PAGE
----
Tada came from Thailand to the United States in 2012. She considers herself a very fun person with enormous energy and discipline. She seeks freedom and variety above all else and is constantly trying new things. Tada loves to smile, cook, dance, exercise, wear fashion, travel, and meditate. Ever since enrolling in the Carlos Rosario School’s Culinary Arts program, she went from being a person who did not know how to cook to becoming a chef. ​​​​​​​
Kedija
Diversity in Unity
The beauty of nature
The meaning of life
Black, White, African, Asian, Latino, Muslim, Christian
Everyone is different
We are all beautiful with these differences

Excerpt from a poem written by Kedija after a discussion on inclusion with her fellow classmates

Kedija is originally from Ethiopia. She comes from a family of merchants and has five sisters and six brothers. In her country she received a Bachelor's Degree in Education and was an Amharic language teacher. In the United States, she continues to give back as a Home Health Aide, a job that is difficult but that she really enjoys. She enjoys her job because she is able to help those who cannot help themselves. Kedija finished all levels of ESL, including the Vocabulary class. In the future she would like to volunteer teaching Amharic classes at the Carlos Rosario School. She won a scholarship from the Carlos Rosario School and she will go to Northern Virginia College to become a dental assistant.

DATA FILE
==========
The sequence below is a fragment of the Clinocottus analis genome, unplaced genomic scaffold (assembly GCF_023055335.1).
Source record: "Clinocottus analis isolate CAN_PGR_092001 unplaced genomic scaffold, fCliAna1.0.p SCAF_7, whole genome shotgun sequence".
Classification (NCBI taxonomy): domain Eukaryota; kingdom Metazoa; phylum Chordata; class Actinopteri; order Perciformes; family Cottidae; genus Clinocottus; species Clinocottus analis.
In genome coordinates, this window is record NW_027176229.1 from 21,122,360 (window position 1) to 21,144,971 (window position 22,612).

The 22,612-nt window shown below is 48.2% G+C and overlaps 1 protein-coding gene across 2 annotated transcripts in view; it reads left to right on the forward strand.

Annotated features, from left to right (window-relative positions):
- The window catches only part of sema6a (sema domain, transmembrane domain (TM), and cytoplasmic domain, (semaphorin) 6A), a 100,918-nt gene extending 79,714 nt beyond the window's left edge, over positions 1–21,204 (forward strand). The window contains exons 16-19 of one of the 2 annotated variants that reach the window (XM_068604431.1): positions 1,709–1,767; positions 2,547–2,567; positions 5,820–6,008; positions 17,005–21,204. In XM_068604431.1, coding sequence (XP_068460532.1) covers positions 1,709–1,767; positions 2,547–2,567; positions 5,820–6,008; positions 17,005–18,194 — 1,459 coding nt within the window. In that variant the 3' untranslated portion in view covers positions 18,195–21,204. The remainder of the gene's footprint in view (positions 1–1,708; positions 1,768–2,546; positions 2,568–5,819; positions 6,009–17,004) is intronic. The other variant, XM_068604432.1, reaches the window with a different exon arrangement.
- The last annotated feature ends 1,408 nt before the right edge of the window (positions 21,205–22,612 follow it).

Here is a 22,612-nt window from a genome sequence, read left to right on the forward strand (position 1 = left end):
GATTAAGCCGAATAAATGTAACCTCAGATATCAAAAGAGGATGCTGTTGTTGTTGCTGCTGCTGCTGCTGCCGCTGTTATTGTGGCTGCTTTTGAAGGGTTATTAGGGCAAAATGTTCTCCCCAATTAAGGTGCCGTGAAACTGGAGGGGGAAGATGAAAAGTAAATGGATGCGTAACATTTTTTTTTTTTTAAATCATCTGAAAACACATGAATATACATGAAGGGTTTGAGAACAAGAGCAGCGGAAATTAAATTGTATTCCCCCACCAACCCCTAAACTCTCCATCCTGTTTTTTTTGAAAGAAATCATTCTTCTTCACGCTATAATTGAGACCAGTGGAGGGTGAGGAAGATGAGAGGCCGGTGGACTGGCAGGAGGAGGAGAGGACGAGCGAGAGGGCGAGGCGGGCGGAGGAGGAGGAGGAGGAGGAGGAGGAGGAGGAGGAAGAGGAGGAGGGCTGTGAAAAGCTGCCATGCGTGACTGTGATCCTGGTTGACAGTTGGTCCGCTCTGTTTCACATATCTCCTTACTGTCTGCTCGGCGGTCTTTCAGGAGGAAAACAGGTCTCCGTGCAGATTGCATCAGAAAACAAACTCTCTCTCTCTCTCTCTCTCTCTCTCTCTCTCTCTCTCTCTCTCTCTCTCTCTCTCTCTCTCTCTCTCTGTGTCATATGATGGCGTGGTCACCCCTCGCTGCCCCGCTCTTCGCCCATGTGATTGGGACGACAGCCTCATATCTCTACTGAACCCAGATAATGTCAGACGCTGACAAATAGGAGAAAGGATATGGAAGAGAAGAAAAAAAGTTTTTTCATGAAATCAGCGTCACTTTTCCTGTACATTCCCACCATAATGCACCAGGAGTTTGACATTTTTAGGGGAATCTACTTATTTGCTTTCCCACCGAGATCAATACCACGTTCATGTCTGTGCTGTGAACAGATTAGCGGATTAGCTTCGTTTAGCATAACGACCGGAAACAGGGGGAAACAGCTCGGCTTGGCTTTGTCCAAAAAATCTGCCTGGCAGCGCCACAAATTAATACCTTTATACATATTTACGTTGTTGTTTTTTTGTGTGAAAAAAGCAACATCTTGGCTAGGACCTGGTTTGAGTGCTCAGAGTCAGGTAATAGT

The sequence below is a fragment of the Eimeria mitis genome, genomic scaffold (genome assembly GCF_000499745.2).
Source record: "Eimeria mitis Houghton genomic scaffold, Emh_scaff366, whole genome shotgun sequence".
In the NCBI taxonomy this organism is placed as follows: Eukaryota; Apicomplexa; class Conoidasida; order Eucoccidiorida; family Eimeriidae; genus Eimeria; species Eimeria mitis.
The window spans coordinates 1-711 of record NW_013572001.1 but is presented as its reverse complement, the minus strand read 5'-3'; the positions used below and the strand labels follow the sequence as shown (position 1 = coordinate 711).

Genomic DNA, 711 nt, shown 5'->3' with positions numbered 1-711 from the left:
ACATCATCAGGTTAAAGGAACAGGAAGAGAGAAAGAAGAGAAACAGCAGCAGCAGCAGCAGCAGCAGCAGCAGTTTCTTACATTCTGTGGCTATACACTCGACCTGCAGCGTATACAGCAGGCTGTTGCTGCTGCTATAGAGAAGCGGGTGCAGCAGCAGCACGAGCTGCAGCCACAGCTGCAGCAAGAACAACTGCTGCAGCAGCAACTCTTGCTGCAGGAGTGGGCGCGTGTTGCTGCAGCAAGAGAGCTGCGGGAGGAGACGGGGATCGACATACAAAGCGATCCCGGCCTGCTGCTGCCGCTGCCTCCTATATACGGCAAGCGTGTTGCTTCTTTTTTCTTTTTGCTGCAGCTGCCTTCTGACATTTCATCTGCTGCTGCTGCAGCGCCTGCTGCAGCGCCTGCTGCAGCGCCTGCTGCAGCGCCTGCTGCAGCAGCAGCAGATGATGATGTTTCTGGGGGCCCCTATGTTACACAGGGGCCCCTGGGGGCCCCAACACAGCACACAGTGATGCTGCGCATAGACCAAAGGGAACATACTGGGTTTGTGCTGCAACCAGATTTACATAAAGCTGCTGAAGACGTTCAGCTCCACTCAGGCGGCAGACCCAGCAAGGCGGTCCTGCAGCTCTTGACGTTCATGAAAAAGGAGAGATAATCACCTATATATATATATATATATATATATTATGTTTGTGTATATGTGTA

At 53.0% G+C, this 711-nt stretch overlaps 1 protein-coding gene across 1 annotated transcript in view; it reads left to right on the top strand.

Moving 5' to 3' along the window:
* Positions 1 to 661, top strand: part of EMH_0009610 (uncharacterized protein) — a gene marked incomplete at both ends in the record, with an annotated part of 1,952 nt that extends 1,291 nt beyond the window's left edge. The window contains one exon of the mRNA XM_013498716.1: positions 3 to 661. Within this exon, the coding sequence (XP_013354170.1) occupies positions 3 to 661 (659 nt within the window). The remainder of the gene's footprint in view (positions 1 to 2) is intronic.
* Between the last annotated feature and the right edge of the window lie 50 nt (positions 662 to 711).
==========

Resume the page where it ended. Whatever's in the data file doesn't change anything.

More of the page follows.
Jorge
“Everything you do today can better your tomorrow.”

Jorge came to the United States in December of 2013. He is originally from Honduras, where he graduated from a science and arts prep school. In the United States, Jorge has worked in hotels and restaurants. He recently applied for the biology program at the University of the District of Columbia, with the goal of eventually becoming a doctor so he can help people. He keeps active in the city playing soccer and going to the gym. Jorge is graduating from ESL 8 this year. ​​​​​​​
Bernardo

“There are no limits in life, we can do anything our minds imagine us to do. Enjoy life, be happy, smile.”